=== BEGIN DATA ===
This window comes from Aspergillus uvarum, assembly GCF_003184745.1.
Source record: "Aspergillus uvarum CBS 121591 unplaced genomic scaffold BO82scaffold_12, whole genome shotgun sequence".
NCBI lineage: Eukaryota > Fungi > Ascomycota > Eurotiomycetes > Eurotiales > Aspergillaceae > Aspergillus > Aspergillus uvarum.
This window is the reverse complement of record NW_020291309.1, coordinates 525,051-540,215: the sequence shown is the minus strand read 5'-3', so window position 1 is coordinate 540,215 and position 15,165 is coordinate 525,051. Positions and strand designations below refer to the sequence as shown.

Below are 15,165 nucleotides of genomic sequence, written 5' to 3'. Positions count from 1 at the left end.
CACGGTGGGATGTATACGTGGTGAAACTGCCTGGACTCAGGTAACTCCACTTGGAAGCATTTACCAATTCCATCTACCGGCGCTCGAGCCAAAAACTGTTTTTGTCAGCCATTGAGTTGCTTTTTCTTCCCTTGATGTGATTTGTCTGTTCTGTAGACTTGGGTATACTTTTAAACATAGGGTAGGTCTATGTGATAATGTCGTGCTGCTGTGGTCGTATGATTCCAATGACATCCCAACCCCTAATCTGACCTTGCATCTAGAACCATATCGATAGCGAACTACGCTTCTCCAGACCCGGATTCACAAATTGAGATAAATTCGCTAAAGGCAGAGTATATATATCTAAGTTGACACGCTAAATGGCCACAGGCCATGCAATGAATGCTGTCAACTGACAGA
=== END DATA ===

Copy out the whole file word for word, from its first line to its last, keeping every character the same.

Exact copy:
This window comes from Aspergillus uvarum, assembly GCF_003184745.1.
Source record: "Aspergillus uvarum CBS 121591 unplaced genomic scaffold BO82scaffold_12, whole genome shotgun sequence".
NCBI lineage: Eukaryota > Fungi > Ascomycota > Eurotiomycetes > Eurotiales > Aspergillaceae > Aspergillus > Aspergillus uvarum.
This window is the reverse complement of record NW_020291309.1, coordinates 525,051-540,215: the sequence shown is the minus strand read 5'-3', so window position 1 is coordinate 540,215 and position 15,165 is coordinate 525,051. Positions and strand designations below refer to the sequence as shown.

Below are 15,165 nucleotides of genomic sequence, written 5' to 3'. Positions count from 1 at the left end.
CACGGTGGGATGTATACGTGGTGAAACTGCCTGGACTCAGGTAACTCCACTTGGAAGCATTTACCAATTCCATCTACCGGCGCTCGAGCCAAAAACTGTTTTTGTCAGCCATTGAGTTGCTTTTTCTTCCCTTGATGTGATTTGTCTGTTCTGTAGACTTGGGTATACTTTTAAACATAGGGTAGGTCTATGTGATAATGTCGTGCTGCTGTGGTCGTATGATTCCAATGACATCCCAACCCCTAATCTGACCTTGCATCTAGAACCATATCGATAGCGAACTACGCTTCTCCAGACCCGGATTCACAAATTGAGATAAATTCGCTAAAGGCAGAGTATATATATCTAAGTTGACACGCTAAATGGCCACAGGCCATGCAATGAATGCTGTCAACTGACAGA